Lithuania is consistently increasing its involvement in the IMF’s activities: new possibilities opened up to boost economic impact
From now on, Lithuania will be able not only to sell, but also freely purchase the special drawing rights issued by the International Monetary Fund, thus helping low-income countries.
This is envisaged in the special drawing rights (hereinafter – SDRs) Voluntary Trading Arrangement (VTA) signed between the Bank of Lithuania and the International Monetary Fund (IMF) on 27 August, by which Lithuania was invited to join the group of countries with strong external position that are capable of assisting developing and poor countries wishing to exchange their SDR holdings into freely usable hard currencies.
The SDR is an international reserve asset, unit of account and potential claim on the IMF member countries, since the SDR holdings may be exchanged into national currencies of other countries (USD, EUR, GBP, JPY and CNY) to cover balance of payments needs.
“By joining this trading arrangement, the Bank of Lithuania will not only contribute to support for low-income countries and the strengthening of the Global Financial Safety Net, but also solidify its image at the international community as well as its position at the IMF,” said Gediminas Šimkus, Chairman of the Board of the Bank of Lithuania.
According to him, the IMF approached Lithuania as a financially sound country and invited to participate in the SDR trading system, since the IMF anticipates an increase in SDR trading activity after the general SDR allocation to the IMF member countries this year.
The new SDR allocation to the IMF members on 23 August was distributed in the context of the COVID-19 crisis, in order to improve the global liquidity situation and increase foreign reserve assets of member countries. The newly allocated SDRs were transferred to Lithuania’s account at the SDR Department of the IMF, which is administered by the Bank of Lithuania.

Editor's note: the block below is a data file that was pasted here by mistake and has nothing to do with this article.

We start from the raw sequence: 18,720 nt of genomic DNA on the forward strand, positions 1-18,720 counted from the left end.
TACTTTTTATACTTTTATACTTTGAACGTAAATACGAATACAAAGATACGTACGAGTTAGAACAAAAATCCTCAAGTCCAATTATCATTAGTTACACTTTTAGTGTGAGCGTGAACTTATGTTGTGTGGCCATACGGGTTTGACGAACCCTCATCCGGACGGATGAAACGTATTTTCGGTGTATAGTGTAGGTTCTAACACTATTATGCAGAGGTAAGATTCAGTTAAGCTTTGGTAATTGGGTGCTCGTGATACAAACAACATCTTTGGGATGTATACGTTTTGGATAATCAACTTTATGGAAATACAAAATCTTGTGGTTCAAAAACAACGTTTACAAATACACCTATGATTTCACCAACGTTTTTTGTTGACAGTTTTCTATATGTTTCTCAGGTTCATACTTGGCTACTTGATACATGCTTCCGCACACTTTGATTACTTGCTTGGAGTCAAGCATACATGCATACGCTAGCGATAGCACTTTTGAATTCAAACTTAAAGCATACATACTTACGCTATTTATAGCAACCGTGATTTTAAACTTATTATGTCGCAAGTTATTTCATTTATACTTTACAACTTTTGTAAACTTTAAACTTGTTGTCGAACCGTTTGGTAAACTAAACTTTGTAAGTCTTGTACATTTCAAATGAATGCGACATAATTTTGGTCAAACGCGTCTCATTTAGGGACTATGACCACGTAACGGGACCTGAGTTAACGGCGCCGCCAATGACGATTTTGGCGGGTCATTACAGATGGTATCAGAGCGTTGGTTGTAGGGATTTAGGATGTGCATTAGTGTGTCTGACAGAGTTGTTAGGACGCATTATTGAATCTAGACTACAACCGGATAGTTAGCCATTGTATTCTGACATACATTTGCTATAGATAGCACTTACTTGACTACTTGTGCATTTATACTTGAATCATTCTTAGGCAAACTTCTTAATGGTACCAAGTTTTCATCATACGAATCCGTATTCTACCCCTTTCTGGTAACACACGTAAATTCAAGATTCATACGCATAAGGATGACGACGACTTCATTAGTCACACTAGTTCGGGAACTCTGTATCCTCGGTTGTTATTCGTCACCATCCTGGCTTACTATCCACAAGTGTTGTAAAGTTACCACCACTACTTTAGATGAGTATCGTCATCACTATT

In accordance with its quota size, Lithuania received around SDR 423.3 million (around €512 million). Compared to the general SDR allocation of 2009, the current allocation is 3 times higher. Lithuania’s official foreign reserves increased accordingly. Overall, considering both allocations, Lithuania was allocated SDR 560.5 million (around €677 million).
Lithuania is a member of the IMF from 1992. It is represented in the IMF’s Board of Governors, which makes the most important decisions, by the Chairman of the Board of the Bank of Lithuania.
The Bank of Lithuania has been gradually increasing its involvement in the IMF’s activities in recent years. Since May 2018, the Bank of Lithuania has been participating in the IMF’s Financial Transactions Plan, a mechanism through which the IMF performs financial operations using the financial resources from Lithuania’s quota contributions, whereas in January 2021, the Bank of Lithuania joined the IMF’s Bilateral Borrowing Arrangement, according to which it stands ready to lend the Fund up to €297 million from its financial assets.
SDR is considered to be a global reserve currency, which is mainly used to supplement foreign reserve assets of the countries and which may be exchanged into traditional currencies.
The procedure adopted by the IMF envisages that the newly allocated SDRs may be held as foreign reserve assets of the central bank or, in the case there is a need to exchange them into freely used currencies (USD, EUR, GBP, JPY and CNY), SDRs may be traded with other IMF members. According to the arrangement signed, the Bank of Lithuania plans to exchange SDRs into euros and thus contribute to the strengthening of the international role of the euro as a reserve currency.
The SDR market operates through transactional arrangements, while the trading takes place with financially sound IMF member countries that participate in voluntary trading arrangements with the IMF.
According to the established practice, financially sound countries that do not need additional liquidity, purchase SDRs from financially weaker countries, thus providing the support they need.
The Bank of Lithuania will earn interest on the amount of SDRs exchanged to euros - the current SDR interest rate is 0.05%.